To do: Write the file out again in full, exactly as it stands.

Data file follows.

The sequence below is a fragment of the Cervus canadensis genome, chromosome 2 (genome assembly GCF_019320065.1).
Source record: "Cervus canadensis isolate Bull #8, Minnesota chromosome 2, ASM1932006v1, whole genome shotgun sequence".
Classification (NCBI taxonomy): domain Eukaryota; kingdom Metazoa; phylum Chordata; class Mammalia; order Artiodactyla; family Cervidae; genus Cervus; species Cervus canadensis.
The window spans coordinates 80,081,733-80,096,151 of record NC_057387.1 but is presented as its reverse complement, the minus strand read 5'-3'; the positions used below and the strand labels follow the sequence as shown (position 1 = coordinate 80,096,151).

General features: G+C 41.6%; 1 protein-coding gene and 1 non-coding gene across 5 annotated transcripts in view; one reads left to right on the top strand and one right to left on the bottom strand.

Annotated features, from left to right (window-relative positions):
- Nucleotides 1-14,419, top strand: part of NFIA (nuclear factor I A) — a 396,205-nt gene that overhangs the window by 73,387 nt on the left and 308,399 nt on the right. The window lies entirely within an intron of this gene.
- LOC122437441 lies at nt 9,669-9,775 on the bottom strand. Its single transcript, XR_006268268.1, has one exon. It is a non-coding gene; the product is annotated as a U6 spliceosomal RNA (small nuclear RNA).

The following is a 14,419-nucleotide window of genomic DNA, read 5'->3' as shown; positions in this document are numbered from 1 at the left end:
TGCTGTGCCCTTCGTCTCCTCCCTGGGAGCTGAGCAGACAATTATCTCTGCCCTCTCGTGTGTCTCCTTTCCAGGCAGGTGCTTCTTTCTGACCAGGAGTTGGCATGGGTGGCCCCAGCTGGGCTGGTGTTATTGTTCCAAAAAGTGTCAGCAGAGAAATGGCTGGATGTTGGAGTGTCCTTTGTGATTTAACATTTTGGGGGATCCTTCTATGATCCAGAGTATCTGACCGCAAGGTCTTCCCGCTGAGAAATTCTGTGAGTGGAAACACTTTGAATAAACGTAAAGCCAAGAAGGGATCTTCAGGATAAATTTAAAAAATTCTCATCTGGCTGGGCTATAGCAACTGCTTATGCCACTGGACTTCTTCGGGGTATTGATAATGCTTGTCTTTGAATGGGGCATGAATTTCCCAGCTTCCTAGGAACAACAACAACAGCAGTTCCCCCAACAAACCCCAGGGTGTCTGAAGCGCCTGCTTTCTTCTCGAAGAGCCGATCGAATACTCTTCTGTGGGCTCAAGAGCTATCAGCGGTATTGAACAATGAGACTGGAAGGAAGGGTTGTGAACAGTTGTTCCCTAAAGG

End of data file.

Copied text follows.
The sequence below is a fragment of the Cervus canadensis genome, chromosome 2 (genome assembly GCF_019320065.1).
Source record: "Cervus canadensis isolate Bull #8, Minnesota chromosome 2, ASM1932006v1, whole genome shotgun sequence".
Classification (NCBI taxonomy): domain Eukaryota; kingdom Metazoa; phylum Chordata; class Mammalia; order Artiodactyla; family Cervidae; genus Cervus; species Cervus canadensis.
The window spans coordinates 80,081,733-80,096,151 of record NC_057387.1 but is presented as its reverse complement, the minus strand read 5'-3'; the positions used below and the strand labels follow the sequence as shown (position 1 = coordinate 80,096,151).

General features: G+C 41.6%; 1 protein-coding gene and 1 non-coding gene across 5 annotated transcripts in view; one reads left to right on the top strand and one right to left on the bottom strand.

Annotated features, from left to right (window-relative positions):
- Nucleotides 1-14,419, top strand: part of NFIA (nuclear factor I A) — a 396,205-nt gene that overhangs the window by 73,387 nt on the left and 308,399 nt on the right. The window lies entirely within an intron of this gene.
- LOC122437441 lies at nt 9,669-9,775 on the bottom strand. Its single transcript, XR_006268268.1, has one exon. It is a non-coding gene; the product is annotated as a U6 spliceosomal RNA (small nuclear RNA).

The following is a 14,419-nucleotide window of genomic DNA, read 5'->3' as shown; positions in this document are numbered from 1 at the left end:
TGCTGTGCCCTTCGTCTCCTCCCTGGGAGCTGAGCAGACAATTATCTCTGCCCTCTCGTGTGTCTCCTTTCCAGGCAGGTGCTTCTTTCTGACCAGGAGTTGGCATGGGTGGCCCCAGCTGGGCTGGTGTTATTGTTCCAAAAAGTGTCAGCAGAGAAATGGCTGGATGTTGGAGTGTCCTTTGTGATTTAACATTTTGGGGGATCCTTCTATGATCCAGAGTATCTGACCGCAAGGTCTTCCCGCTGAGAAATTCTGTGAGTGGAAACACTTTGAATAAACGTAAAGCCAAGAAGGGATCTTCAGGATAAATTTAAAAAATTCTCATCTGGCTGGGCTATAGCAACTGCTTATGCCACTGGACTTCTTCGGGGTATTGATAATGCTTGTCTTTGAATGGGGCATGAATTTCCCAGCTTCCTAGGAACAACAACAACAGCAGTTCCCCCAACAAACCCCAGGGTGTCTGAAGCGCCTGCTTTCTTCTCGAAGAGCCGATCGAATACTCTTCTGTGGGCTCAAGAGCTATCAGCGGTATTGAACAATGAGACTGGAAGGAAGGGTTGTGAACAGTTGTTCCCTAAAGG